UPDATED: Sony CEO Michael Lynton further contradicted President Obama’s criticism that Sony had “made a mistake” in handling the release of The Interview in his full sit-down with CNN on Friday. Obama said today that the studio did not come to him for help when cyberterrorists crippled the studio in a November hacking attack ordered by North Korea, but Lynton said the President was the mistaken one. “We definitely spoke to a senior advisor in the White House to talk about the situation,” he confirmed. “The White House was certainly aware of the situation.”
What’s more: Sony also consulted with the US State Department before the November hacking attack to assess any potential political heat the Seth Rogen/James Franco comedy might provoke. Lynton said Sony went to experts, think tanks, and the State Department “to get an understanding of whether or not there was a problem” with the comedy about two bumbling journalists sent to assassinate North Korea’s Kim Jong Un.
The experts’ answer? “We were told there wasn’t a problem, so we continued to proceed,” Lynton said tonight in a pre-taped interview with CNN. “The U.S. government told us there wasn’t a problem.”
“I think (Sony) made a mistake,” President Obama told reporters earlier today at a White House presser. “I wish they’d spoken to me first. I would have told them, ‘Do not get into a pattern in which you’re intimidated by these kinds of criminal attacks’.”
Obama’s rebuke prompted the quick response from Lynton, as Sony scrambled to counter the media narrative that they chose to cave to the hackers. The finger pointing spun to exhibitors like AMC, Regal, and Carmike, who balked at being liable for potential 9/11-style attacks on theaters screening the film, which was set to open on Christmas Day. Lynton told CNN that Sony allowed the theater owners decide if they’d carry the film, but when the major chains started dropping like flies the studio “had no alternative but to not proceed with the theatrical release on the 25th of December.”
Sony clarified with an official statement, noting that they’re still mulling ways to get the film released: “The only decision that we have made with respect to release of the film was not to release it on Christmas Day in theaters, after the theater owners declined to show it. Without theaters, we could not release it in the theaters on Christmas Day. We had no choice.”
In the full broadcast interview, CNN’s Fareed Zakaria referenced Deadline’s exclusive Q&A with George Clooney in which the Oscar winner said he tried to circulate a petition of support for Sony among Hollywood’s top brass but no one would sign it. “Have you been surprised by the fact that no one has been willing to rally around you?” Zakaria asked Lynton.
“I am surprised, frankly,” the exec said. “I mean, I understand on the one hand that my fellow CEOs and everybody else have their own commercial concerns and they themselves were worried about becoming a target. And it did make this entire enterprise to be a very, very lonely affair. But on the other hand, this is a moment when you’d expect the industry to rally around and support you.”
Lynton, an Obama supporter, had to have felt even lonelier after the President took Sony to task over The Interview. “I would be fibbing to say I wasn’t disappointed,” he admitted. “The president and I haven’t spoken. I don’t know exactly whether he understands the sequence of events that led up to the movie’s not being shown in theaters.”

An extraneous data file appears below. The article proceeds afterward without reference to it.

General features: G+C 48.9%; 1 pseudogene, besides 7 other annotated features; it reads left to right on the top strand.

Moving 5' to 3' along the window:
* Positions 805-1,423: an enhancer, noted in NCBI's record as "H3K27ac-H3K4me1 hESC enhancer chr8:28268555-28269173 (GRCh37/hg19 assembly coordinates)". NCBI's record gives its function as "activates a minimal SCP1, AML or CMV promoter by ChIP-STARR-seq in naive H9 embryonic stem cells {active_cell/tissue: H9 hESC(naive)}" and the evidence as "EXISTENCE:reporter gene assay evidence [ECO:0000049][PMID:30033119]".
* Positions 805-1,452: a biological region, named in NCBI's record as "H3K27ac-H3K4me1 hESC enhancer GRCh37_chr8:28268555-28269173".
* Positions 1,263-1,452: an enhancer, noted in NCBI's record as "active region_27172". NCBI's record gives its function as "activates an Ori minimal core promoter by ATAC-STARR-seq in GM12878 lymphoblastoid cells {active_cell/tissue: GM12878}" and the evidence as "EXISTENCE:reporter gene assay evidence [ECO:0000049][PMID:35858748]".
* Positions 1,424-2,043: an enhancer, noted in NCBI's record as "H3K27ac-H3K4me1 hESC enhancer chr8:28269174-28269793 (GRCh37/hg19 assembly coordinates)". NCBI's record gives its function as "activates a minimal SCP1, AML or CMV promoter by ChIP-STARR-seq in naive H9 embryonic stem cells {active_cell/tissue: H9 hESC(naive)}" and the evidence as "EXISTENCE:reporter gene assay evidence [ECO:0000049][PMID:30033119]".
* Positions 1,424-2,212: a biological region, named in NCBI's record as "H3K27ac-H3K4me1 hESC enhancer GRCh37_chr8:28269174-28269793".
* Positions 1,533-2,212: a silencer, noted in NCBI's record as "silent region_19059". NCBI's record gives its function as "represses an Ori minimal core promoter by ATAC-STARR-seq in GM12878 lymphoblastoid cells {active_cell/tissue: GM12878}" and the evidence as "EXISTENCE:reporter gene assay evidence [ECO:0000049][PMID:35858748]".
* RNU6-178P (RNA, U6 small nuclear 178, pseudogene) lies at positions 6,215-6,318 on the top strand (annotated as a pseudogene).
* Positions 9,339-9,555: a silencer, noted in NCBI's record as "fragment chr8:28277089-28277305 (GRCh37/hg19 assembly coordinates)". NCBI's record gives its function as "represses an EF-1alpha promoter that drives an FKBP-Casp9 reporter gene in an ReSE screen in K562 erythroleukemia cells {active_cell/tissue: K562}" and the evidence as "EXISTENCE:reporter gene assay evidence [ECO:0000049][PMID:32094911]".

Asked if he thought Sony Pictures had inadequate cyber security, Lynton said it was “absolutely sufficient.”
“Both the FBI and the experts who we brought in basically said that the (hackers’) malware was so sophisticated that 90% of American businesses would have fallen prey to what happened to us,” Lynton said. “As a result they stole all of our data, wiped our computers clean and then destroyed the computers and the servers, all of which is in the FBI report that came out today.”
Ironically, Lynton pointed out, evidence of Sony’s attempts to mitigate risks over The Interview was exposed for the world to see when hackers leaked his emails in a recent data dump.
Most of all, he said the cyber attack has harmed Sony, its employees, and contacts outside the company affected by the information leaks. Morale has suffered. “It’s hurtful to everyone at Sony Pictures – and, by the way, the folks who work with us outside of Sony Pictures,” he said. “That part has been damaging and hurtful. It’s not nice to have your emails exposed to the general public. It has had a real effect on the morale of the company, and many people are frightened because of it. We’ll recover. We’ve worked very, very hard to do so, and we’re in the process now.”
Would Lynton make the movie again if he had the chance to do this all over?
“Yeah, I would make the movie again,” he said. “I think, you know, for the same reasons we made it in the first place – it was a funny comedy, it served as political satire. I think we would have made the movie again. Knowing what I know now, we might have, uh, done some things slightly differently, but I think a lot of events have overtaken us in a way that we had no control over the facts.”
“We would still like the public to see this movie, absolutely,” he added. Sony says no major alternative distributors have yet agreed to release The Interview (after Lynton’s taping, BitTorrent publicly offered to take the leap with Sony and release the film through their file-sharing platform). The company is taking time to mull its options.
In the meantime, Lynton says Obama is welcome to take a gander.
“If the president wants to see the movie, I would be more than delighted to send it to him. It would be my pleasure,” he said.